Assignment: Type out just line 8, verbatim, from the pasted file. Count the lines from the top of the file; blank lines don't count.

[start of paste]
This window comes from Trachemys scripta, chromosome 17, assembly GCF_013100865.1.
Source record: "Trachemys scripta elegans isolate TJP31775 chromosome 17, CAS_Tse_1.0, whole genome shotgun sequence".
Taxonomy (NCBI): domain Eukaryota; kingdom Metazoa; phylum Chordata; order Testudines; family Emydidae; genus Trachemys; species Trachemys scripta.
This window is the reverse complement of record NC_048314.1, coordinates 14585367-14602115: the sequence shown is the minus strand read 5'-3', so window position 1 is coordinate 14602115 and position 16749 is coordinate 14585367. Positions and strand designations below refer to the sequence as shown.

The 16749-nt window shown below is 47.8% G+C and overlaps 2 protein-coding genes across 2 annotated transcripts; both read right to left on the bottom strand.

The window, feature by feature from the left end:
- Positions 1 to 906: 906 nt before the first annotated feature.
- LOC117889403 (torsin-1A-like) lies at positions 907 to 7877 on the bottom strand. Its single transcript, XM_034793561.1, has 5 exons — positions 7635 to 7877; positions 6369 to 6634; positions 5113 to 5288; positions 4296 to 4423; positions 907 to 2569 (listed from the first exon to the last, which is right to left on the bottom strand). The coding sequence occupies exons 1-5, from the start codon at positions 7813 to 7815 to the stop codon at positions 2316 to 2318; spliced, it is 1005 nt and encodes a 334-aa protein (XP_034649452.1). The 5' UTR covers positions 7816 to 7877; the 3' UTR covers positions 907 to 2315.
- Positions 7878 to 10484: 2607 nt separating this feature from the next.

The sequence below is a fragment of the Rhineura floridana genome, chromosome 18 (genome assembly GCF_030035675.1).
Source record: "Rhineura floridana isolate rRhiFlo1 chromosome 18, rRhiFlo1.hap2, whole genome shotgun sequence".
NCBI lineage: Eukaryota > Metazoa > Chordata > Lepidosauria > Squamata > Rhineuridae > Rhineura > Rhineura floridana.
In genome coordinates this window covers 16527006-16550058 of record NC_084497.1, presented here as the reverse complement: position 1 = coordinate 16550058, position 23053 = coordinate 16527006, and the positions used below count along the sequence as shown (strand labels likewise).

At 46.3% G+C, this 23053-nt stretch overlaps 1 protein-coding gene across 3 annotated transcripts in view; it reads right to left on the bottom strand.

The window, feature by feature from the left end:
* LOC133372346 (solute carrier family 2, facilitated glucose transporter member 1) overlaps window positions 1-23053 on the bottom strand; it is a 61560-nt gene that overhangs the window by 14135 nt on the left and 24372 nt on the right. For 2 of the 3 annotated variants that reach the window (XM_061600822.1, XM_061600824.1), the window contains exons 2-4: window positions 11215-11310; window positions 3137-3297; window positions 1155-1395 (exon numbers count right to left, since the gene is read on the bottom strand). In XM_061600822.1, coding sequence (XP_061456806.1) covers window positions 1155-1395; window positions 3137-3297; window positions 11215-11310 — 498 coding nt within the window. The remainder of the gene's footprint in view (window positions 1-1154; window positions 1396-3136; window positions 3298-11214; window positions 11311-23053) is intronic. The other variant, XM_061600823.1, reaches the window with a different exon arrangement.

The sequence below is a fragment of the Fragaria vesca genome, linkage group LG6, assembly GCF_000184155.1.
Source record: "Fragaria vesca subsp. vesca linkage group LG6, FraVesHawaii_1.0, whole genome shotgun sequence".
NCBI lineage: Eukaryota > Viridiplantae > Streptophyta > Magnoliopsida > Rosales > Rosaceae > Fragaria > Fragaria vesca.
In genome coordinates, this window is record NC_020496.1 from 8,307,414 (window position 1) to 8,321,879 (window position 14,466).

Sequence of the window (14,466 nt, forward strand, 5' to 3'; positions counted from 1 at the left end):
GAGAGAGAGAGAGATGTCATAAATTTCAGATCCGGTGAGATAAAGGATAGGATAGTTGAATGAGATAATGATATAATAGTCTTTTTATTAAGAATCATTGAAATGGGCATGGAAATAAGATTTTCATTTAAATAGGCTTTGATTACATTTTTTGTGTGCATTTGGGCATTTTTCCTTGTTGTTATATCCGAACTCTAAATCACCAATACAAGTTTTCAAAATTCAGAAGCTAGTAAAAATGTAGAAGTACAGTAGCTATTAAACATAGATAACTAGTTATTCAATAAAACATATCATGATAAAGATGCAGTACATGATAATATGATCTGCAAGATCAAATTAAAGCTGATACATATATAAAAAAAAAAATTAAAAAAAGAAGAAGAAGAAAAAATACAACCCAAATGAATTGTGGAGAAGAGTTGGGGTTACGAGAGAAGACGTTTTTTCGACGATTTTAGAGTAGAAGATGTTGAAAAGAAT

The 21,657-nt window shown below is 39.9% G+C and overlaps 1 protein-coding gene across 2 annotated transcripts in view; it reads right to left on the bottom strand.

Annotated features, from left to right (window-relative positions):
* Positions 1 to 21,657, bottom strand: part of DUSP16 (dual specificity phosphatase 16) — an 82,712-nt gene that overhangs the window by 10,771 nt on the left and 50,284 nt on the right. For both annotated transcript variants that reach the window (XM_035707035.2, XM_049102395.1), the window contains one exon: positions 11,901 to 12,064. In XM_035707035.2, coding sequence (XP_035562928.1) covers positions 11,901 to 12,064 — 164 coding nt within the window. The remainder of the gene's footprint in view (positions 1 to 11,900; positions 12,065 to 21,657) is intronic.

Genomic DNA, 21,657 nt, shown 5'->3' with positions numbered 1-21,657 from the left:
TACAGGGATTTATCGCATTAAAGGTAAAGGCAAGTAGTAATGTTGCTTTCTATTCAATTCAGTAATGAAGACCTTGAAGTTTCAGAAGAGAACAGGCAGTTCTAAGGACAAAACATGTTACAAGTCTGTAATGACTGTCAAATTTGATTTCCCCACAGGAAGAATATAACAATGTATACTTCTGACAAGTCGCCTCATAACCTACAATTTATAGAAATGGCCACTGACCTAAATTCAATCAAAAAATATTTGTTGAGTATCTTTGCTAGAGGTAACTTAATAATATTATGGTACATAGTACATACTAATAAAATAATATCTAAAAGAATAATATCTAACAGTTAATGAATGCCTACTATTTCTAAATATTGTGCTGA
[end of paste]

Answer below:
- LOC117889403 (torsin-1A-like) lies at positions 907 to 7877 on the bottom strand. Its single transcript, XM_034793561.1, has 5 exons — positions 7635 to 7877; positions 6369 to 6634; positions 5113 to 5288; positions 4296 to 4423; positions 907 to 2569 (listed from the first exon to the last, which is right to left on the bottom strand). The coding sequence occupies exons 1-5, from the start codon at positions 7813 to 7815 to the stop codon at positions 2316 to 2318; spliced, it is 1005 nt and encodes a 334-aa protein (XP_034649452.1). The 5' UTR covers positions 7816 to 7877; the 3' UTR covers positions 907 to 2315.